A(nother) Warning on Co-Sleeping

Co-Sleeping is a dangerous choice

Daily Mail, a British publication, has published an article discussing a recent statement from United Kingdom coroners, pathologists, and SIDS researchers that warns of the dangers of co-sleeping. Citing findings from a small number of studies, the researchers attribute as many as 50% of all investigated SIDS cases to co-sleeping situations. We don’t normally report on articles that are from a less-than-scientific source when it comes to parenting recommendations but we’ve chosen this article because it touches on a familiar topic in its third paragraph.

“But their guidance is likely to anger some parents who argue that sharing a bed strengthens bonds, promotes breastfeeding and is part of child-rearing in some cultures.”

It seems that in England as well as the USA, parents are seeing safety recommendations as direct insults to their personal integrity. We know we just got through posting about our stance regarding this type of angered response but this international example seems to add a sense of urgency to the issue. It’s important that you know our recommendations are based on research and given with the intent of reducing the risk for SIDS. If we didn’t think our advice was in the best interest of you and your child’s safety, we would not be giving it.

Co-Sleeping Article @ Daily Mail

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2 Responses to “A(nother) Warning on Co-Sleeping”

  1. Hugh Says:

    I would like some clarification… when exactly did positional asphyxiation, overlay, and accidental suffocation become SIDS (an infant death with no identifiable cause)? There are scientists who have studied bed-sharing and come up with comprehensive safety recommendations that have demonstrated real results to bed-sharing risks. It seems to me that the real tragedy is the lack of differentiation between preventable infant deaths and SIDS. Where have all the SIDS deaths gone? Why does no one care about solving them? Why are people who say they are devoted to solving SIDS getting involved in something that has already been professionally addressed (and without personal bias I might add)? It seems reprehensible to divert the focus from SIDS to bed-sharing. Where are the properly diagnosed SIDS deaths occurring?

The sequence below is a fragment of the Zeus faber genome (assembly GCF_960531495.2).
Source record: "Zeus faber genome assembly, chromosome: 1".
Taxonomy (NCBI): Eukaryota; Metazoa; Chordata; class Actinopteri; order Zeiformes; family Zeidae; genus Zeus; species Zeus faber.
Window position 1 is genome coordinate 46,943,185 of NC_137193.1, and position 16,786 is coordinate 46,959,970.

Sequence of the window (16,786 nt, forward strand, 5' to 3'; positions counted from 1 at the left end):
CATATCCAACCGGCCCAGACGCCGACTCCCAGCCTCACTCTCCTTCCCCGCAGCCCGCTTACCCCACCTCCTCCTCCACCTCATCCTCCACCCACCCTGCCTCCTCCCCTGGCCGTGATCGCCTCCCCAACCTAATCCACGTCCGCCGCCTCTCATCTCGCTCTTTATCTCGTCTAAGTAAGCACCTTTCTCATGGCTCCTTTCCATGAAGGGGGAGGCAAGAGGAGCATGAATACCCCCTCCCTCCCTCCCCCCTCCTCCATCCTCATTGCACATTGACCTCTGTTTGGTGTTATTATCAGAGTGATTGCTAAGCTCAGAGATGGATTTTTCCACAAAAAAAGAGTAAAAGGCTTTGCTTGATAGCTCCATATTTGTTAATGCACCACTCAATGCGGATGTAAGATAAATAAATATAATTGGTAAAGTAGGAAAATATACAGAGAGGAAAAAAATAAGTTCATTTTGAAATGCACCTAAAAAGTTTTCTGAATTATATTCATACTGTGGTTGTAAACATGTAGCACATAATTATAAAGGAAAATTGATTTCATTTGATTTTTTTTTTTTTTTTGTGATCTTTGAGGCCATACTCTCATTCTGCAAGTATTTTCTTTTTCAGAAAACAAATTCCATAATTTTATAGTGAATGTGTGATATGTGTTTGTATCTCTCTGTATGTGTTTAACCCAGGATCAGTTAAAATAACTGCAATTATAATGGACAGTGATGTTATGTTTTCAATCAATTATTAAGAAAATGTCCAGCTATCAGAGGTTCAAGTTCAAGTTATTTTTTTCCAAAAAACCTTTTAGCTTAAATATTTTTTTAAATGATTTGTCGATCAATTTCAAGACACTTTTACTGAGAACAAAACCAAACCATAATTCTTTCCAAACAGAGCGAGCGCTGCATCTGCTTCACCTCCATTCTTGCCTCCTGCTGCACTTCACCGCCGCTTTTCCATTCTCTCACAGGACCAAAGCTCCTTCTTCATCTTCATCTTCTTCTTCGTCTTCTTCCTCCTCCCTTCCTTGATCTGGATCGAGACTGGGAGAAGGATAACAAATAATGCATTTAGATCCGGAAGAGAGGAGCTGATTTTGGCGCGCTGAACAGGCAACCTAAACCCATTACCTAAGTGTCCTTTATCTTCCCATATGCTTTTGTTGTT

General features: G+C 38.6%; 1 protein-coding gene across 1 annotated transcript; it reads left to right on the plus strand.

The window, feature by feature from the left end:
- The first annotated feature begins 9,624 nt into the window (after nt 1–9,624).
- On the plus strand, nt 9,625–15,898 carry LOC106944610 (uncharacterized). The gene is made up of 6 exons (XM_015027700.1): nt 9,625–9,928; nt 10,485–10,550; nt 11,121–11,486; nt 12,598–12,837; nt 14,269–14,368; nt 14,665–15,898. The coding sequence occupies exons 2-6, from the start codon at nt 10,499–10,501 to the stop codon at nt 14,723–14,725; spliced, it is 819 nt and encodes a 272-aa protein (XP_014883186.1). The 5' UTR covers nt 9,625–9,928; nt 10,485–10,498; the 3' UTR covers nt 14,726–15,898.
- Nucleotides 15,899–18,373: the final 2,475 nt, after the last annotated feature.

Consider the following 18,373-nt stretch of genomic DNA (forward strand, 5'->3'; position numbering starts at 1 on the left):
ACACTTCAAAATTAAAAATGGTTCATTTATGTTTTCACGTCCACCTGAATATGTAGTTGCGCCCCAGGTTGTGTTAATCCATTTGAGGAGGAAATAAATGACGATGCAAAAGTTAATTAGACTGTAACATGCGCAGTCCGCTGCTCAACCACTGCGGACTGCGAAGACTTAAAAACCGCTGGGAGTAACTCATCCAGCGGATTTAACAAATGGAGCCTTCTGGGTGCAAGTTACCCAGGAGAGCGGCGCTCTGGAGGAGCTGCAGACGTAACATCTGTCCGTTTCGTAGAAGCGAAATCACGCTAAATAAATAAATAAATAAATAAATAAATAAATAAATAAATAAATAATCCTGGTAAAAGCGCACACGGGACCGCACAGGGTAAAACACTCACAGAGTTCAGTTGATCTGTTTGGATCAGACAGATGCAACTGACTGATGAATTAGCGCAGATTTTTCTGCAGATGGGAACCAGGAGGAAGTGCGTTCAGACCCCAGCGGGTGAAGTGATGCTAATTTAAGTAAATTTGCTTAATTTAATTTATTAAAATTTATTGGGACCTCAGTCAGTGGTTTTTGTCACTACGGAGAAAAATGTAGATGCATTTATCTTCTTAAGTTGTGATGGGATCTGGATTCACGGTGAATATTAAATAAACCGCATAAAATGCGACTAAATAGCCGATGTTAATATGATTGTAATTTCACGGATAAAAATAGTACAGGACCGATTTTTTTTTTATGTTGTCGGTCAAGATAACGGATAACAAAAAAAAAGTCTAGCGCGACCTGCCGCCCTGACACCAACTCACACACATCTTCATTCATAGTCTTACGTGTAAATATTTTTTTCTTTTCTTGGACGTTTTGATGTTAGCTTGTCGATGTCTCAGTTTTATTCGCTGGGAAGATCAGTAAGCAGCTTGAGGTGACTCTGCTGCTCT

• CJ Says:

      May 7, 2009

      Over the last 20+ years there have been incredible strides made in the area of SIDS research, diagnosis, autopsy standards and death scene investigations, as well as a hugely successful public health message in “back to sleep”. And the CJ Foundation is proud of our continued commitment to the SIDS community- those so closely touched by the sudden, unexpected and unexplained death of their precious infant.

      These efforts have helped a broader group of infant deaths as well- including all infant deaths that are considered sudden and unexpected. As you know, SIDS is a diagnosis of exclusion, utilized when a thorough investigation does not reveal a clear cause of death. At this time, medical evidence can sometimes not differentiate between asphyxia and SIDS, which creates some of the inconsistencies that you describe. It also creates an environment where diagnostic shifts continue sometimes based on personal bias rather than hard science.

      The risks of unsafe sleep environments that can cause positional asphyxiation, overlay, and accidental suffocation do have some overlap to the risk factors that affect a vulnerable infant that may succumb to SIDS as well. The triple risk model of SIDS demonstrates three overlapping circles representing: 1) environmental factors 2) a vulnerable infant and 3) a critical time period in development.

      The issues you outline below are a further call to comprehensive and standardized investigations that will give us the most accurate diagnoses that clarify which babies have died solely due to environmental factors versus those that are vulnerable and therefore predisposed to a SIDS event.

      The CJ Foundation for SIDS has not forgotten SIDS and we will continue to provide program grants to address support services for families, education, and to fund crucial research so that an accurate cause for SIDS can be identified, it can be diagnosed definitively in those babies that have died, identify babies at risk and then learn how to prevent them from succumbing to SIDS. We have been working closely with U.S. Senator Lautenberg of NJ to address this issue on a national scale as well.

      Times have changed greatly over the last 2-3 decades and with improved investigations and continued research, we are learning more and more. For those families affected though, it is never quick enough. The CJ Foundation is dedicated to seeing an end to SIDS- not just by calling it something else, but truly eliminating these tragedies. We will continue.

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